Season length, body size, and social polymorphism: size clines but not saw tooth clines in sweat bees
© 2017 The Authors. Ecological Entomology published by John Wiley & Sons Ltd on behalf of Royal Entomological Society. This is an open access article under the terms of the Creative Commons Attribution License, which permits use, distribution and reproduction in any medium, provided the original work is properly cited.
1. Annual insects are predicted to grow larger where the growing season is longer. However, transitions from one to two generations per year can occur when the season becomes sufficiently long, and are predicted to result in a sharp decrease in body size because available development time is halved. The potential for resulting saw-tooth clines has been investigated only in solitary taxa with free-living larvae. 2. Size clines were investigated in two socially polymorphic sweat bees (Halictidae): transitions between solitary and social nesting occur along gradients of increasing season length, characterised by the absence or presence of workers and offspring that are individually mass provisioned by adults. How the body size changes with season length was examined, and whether transitions in social phenotype generate saw-tooth size clines. We measured Lasioglossum calceatum and Halictus rubicundus nest foundresses originating from more than 1000 km of latitude, encompassing the transition between social and solitary nesting. 3. Using satellite-collected temperature data to estimate season length, it was shown that both species were largest where the season was longest. Body size increased linearly with season length in L. calceatum and non-linearly in H. rubicundus but the existence of saw-tooth clines was not supported. 4. The present results suggest that because the amount of food consumed by offspring during development is determined by adults, environmental and social influences on the provisioning strategies of adult bees may be more important factors than available feeding time in determining offspring body size in socially polymorphic sweat bees.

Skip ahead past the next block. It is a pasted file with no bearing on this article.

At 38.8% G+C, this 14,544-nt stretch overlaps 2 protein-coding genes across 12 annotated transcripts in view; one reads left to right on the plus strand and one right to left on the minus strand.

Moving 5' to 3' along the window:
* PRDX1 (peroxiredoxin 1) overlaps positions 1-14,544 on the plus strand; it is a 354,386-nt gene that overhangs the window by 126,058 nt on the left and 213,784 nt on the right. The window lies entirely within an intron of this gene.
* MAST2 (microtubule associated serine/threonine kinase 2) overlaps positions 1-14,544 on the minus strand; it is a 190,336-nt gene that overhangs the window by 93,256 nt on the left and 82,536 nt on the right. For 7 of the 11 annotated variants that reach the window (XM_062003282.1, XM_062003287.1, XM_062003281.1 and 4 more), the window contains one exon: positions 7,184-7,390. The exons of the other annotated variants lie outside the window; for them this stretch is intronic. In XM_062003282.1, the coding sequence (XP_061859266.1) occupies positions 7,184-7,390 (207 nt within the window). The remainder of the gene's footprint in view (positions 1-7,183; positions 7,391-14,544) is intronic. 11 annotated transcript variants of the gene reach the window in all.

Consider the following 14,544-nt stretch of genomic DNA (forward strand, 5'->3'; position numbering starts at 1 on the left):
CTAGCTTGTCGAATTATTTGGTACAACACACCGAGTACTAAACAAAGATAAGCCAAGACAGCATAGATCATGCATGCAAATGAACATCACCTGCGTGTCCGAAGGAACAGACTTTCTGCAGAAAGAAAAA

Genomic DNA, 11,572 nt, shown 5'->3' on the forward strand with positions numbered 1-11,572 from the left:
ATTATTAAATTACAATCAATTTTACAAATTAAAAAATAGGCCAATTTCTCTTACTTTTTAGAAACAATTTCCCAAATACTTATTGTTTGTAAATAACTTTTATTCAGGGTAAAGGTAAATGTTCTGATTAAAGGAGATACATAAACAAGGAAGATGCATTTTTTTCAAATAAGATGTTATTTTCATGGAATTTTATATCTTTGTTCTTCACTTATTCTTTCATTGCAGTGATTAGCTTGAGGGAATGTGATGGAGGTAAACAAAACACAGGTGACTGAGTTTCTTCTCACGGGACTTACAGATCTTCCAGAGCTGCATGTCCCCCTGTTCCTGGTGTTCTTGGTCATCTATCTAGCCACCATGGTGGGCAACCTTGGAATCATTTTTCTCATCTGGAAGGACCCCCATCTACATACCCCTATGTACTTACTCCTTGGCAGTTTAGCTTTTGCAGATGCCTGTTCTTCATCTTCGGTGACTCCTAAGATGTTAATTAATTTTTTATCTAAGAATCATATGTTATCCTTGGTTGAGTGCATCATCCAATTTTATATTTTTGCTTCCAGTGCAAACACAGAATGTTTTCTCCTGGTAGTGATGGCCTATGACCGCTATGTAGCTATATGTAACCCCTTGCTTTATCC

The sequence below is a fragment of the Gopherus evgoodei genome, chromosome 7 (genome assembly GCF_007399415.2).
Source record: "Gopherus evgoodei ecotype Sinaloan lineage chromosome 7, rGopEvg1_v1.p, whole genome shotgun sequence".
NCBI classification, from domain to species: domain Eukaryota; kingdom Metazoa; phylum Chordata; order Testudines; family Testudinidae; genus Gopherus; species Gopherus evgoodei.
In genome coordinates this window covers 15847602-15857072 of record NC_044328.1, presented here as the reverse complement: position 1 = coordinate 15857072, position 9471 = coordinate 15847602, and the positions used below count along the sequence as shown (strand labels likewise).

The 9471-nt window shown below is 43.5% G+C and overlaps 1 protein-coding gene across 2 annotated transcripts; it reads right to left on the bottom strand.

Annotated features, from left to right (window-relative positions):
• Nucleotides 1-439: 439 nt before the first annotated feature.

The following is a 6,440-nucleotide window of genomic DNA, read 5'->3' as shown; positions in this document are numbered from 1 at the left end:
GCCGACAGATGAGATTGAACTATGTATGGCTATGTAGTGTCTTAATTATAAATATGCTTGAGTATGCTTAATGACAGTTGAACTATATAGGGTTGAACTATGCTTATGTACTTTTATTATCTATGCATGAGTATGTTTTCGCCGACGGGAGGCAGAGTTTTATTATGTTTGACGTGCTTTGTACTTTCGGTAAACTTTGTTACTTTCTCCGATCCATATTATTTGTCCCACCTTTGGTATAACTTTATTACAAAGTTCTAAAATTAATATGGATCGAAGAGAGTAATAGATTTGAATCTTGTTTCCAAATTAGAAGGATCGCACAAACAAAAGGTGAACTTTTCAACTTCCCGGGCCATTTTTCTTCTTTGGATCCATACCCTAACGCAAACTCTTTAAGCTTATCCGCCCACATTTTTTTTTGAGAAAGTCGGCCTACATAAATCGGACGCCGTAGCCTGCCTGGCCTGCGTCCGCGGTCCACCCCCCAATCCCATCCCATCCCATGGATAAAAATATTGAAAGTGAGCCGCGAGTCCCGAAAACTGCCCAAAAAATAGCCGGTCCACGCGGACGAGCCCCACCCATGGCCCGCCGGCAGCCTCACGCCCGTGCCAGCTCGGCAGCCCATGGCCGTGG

Natural Environment Research Council and the University of Sussex studentship. Grant Number: 1119965
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First published: 3 August 2017